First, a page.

This dissertation was submitted in partial fulfilment of the requirements for the MA Social Rural Development. The work aims in particular to expose the partial nature of conflict through an examination of power and culture in relation to perceptions of and responses to conflict. It asserts that development interventions often cause conflict. Yet pessimistic associations are challenged because conflict is inevitable while development remains concerned about evolving sustainable livelihoods. Development agencies are recommended to develop better ways of recognising conflict and to allocate time and resources to understand the underlying reasons for the conflicts they see, especially at the front-end of interventions.
This dissertation was based on a review of published literature, previous work experience especially on the Northwest Fisheries Extension Project in Bangladesh, a field study conducted in Sri Lanka, and personal correspondence and unpublished papers. The sections of the dissertation are as follows:
Introduction. This section introduces the main themes of the dissertation. It shows in brief how conflict is viewed in this work and why the use of the word 'conflict' can be confusing.
This section traces four literary themes to examine why conflict is currently an emerging concern among rural development, particularly in reference to natural resource contexts. It concludes that different approaches to development will determine different approaches to defining conflict and reacting to conflict events.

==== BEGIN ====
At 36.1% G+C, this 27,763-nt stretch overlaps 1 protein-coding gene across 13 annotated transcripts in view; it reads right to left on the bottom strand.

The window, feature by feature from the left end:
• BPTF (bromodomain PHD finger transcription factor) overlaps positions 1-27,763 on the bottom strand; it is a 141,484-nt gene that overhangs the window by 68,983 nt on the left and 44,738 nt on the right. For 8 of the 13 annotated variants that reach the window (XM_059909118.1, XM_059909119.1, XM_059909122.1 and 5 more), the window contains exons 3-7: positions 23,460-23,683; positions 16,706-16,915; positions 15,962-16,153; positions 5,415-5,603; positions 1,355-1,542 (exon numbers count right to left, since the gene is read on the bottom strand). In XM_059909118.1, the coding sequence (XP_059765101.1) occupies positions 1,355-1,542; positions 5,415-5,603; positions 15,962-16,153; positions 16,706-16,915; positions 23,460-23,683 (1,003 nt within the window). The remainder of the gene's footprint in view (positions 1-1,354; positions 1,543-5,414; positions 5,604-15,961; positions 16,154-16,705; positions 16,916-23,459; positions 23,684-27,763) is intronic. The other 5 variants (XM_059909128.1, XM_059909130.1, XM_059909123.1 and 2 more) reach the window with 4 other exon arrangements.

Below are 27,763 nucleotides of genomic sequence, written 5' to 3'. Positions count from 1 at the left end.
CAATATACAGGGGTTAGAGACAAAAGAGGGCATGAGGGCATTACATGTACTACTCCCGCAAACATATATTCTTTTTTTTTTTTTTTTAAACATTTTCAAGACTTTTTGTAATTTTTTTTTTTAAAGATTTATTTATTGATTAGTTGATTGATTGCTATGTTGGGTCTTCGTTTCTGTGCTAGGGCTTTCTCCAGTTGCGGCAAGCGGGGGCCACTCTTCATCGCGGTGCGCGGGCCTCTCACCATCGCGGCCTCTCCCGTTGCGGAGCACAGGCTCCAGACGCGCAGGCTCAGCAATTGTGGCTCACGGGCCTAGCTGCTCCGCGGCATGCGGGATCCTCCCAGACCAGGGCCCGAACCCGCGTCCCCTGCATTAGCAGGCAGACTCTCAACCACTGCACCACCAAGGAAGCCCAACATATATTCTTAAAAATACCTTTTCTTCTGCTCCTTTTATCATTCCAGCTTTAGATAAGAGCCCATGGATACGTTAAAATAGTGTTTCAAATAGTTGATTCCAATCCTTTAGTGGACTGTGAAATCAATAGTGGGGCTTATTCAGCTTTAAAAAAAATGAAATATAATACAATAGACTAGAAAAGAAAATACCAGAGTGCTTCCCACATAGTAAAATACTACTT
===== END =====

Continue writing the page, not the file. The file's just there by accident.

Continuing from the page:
This section develops the conceptual reasoning about how conflict can be defined as occurring at in terms of competing interests over assets.
This section explores the political dimensions of conflict and quiescence, and draws on experiences from a field study in Sri Lanka.
This section considers conflict and culture and how development agencies may unintentionally cause conflict.
This section reflects on 'do nothing' scenarios and includes findings and experiences from a field study in Sri Lanka.
This presents some reflections on the development agency role in managing conflict.
Smith, J.K. Conceptualising Conflict in Natural Resource Development. (2000) 62 pp. [MA Thesis, University of Reading]